(don't confuse it with Cambridge in England, famous for its Cambridge University - these cities are namesakes and, moreover, twin cities).
Let's look at this glorious place a little closer. As it was mentioned in the post about Boston – the Harvard College was opened almost immediately after the city was founded by colonists, it happened in 1636. In 1639 the College was named Harvard in honor of the missionary, the young clergyman John Harvard, who, it turns out, was not the founder of the College, but rather was its patron, donating to the College half of his fortune and personal library (about 400 books).
Initially, it happened so that most of the College students were the clergy, but in 1643, the English aristocrat Ann Radcliffe had created a Fund to support research and this was the beginning of 'reforms'. Almost all the 18th century, the curriculum was becoming more secular and the College itself was recognized as a Central cultural institution among the elites of Boston .
In 1780 is found the first official mention of Harvard College as University. In the 19th century the university developed, the schools of professional education were created. In the late 19th century the President of the College Charles Elliot carried out reforms of the University and its dependent schools, as a result of these changes was established known to us centralized research university. It is worth noting that these reforms have affected to the entire education system in the U.S., and Harvard University became one of the founders of the Association of American Universities.
September 1836 alumni procession, the First Parish Meeting House to the Pavilion. Drawing by Eliza Susan Quincy, daughter of Harvard President Josiah Quincy. Harvard University has the largest endowment in the world among non-profit organizations – about 27 billion dollars.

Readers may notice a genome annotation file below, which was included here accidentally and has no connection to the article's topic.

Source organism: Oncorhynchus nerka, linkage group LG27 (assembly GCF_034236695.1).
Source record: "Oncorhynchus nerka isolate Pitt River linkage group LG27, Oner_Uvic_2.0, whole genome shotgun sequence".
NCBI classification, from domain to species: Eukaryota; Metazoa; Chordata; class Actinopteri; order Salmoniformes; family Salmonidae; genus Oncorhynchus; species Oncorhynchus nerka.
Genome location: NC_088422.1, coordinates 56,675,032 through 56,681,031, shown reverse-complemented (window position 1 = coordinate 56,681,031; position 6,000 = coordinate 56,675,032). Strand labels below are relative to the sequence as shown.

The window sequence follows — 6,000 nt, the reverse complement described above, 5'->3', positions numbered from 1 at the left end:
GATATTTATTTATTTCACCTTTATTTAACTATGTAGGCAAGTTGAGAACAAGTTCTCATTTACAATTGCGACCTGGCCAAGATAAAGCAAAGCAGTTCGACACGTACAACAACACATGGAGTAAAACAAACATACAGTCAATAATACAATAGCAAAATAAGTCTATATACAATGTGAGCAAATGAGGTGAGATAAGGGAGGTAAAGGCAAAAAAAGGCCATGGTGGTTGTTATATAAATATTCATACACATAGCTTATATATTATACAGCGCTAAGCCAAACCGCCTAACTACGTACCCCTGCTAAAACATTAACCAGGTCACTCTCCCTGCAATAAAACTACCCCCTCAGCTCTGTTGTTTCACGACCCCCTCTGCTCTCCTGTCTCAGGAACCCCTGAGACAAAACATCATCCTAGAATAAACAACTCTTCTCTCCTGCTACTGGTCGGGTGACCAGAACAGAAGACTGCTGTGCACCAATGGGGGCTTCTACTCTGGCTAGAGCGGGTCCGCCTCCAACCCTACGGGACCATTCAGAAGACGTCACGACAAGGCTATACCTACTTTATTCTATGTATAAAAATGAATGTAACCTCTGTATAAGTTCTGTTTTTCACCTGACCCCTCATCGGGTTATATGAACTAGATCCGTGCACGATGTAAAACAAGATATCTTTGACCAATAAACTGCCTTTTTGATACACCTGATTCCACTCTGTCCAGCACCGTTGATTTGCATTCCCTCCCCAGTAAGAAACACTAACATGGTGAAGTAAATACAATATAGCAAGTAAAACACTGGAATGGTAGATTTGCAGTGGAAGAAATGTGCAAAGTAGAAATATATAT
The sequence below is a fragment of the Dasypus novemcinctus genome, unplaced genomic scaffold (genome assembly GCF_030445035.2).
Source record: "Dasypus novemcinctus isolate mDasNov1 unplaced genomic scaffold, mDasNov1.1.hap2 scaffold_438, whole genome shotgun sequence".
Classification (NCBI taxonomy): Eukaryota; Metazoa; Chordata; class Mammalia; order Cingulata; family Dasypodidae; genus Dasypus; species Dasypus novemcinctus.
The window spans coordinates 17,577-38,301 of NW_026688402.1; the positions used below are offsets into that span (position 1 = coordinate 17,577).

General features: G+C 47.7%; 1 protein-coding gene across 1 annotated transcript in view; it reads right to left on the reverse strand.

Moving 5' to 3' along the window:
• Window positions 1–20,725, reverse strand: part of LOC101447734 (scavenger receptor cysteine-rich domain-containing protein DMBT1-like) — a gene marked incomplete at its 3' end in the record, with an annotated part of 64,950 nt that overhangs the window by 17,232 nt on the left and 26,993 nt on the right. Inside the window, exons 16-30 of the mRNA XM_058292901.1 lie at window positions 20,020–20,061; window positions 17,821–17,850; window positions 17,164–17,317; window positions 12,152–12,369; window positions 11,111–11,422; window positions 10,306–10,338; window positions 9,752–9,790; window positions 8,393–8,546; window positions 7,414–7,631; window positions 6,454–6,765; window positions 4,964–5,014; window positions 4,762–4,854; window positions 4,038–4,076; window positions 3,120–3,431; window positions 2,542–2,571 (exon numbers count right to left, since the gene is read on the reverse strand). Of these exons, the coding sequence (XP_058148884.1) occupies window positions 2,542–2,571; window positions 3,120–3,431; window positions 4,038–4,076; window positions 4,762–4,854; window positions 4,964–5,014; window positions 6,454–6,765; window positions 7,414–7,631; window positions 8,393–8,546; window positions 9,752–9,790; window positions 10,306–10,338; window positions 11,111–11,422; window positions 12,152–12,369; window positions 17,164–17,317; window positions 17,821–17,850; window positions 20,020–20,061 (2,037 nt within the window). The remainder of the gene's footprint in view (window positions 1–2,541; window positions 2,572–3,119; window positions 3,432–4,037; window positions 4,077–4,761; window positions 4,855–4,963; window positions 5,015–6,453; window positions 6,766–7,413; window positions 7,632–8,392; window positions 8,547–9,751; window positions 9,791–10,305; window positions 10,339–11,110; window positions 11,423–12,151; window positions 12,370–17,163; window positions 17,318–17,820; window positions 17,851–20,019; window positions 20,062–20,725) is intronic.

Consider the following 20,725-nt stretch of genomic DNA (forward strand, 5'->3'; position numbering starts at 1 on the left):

The University consists of 10 faculties and the Radcliffe Institute for Advanced Study. The campuses are scattered throughout Boston, and the head campus with the main buildings is located on 85 acres of land in Cambridge , and is called 'Harvard Yard'.
Image: Harvard Archives Harvard University employs more than 2 thousand teachers, about 7 thousand students and about 14 and a half thousand holders of a master's degree, graduate students and doctoral candidates.
Among the graduates of Harvard were 8 presidents of the USA, 49 Nobel Prize winners, 36 winners of the Pulitzer Prize. Harvard is in first place in the US (and I think in the world) by the number of graduates-billionaires.
The administration of Harvard (1972).
Also in the Harvard University is well-developed the system not only of hostels, but also of 'houses' (yes, like in the movie 'Van Wilder', 'American Pie' and others of that ilk).
The University provides students with housing in dormitories on campus or near the Harvard Yard, and those students who have some achievements, live in 'houses'. These are completely different structures of the University.
Allegedly living in the 'house' not only raises the status of a student, but also enables the student to get more 'tasty' job offer. In addition, the rivalry of the houses is not a myth – a friendly rivalry between them really exist.
Altogether there are 13 houses in Harvard: 12 residential and one administrative. Each house has a name and is named after a famous figure, President, graduate, or Harvard sponsor.
Photo: Dunster House.
Several interesting facts about Harvard University :
For a long time at the bell tower at Lowell House were the bells of St. Daniel Monastery, which were sold to the University by the Soviet authorities in the 1930s. In 2007, the bells returned to the monastery, and Harvard was given a copy. In the picture is Lowell House itself.
In Harvard Yard there is a statue of John Harvard. On the pedestal is written: John Harvard, founder, 1638. Among people, this monument is called the 'Monument of three lies'. As we've said above – Harvard is not the founder of the University and the University was founded in 1636, not in 1638. The third lie is that depicted person is not Harvard, but the University student Sherman Mountains who was chosen as the model of the sculptor. Such a funny monument.
There is a belief that students can pass through the Johnston Gate only twice – at the beginning of study and after graduation (there is no the third way). Therefore, according to tradition, these gates are usually closed during the time of study, and it is the main gate of the University. It's interesting, when traditions are venerated on such a level.
We went to Harvard early in the morning on the Boston subway. Views of Boston from the windows of the subway.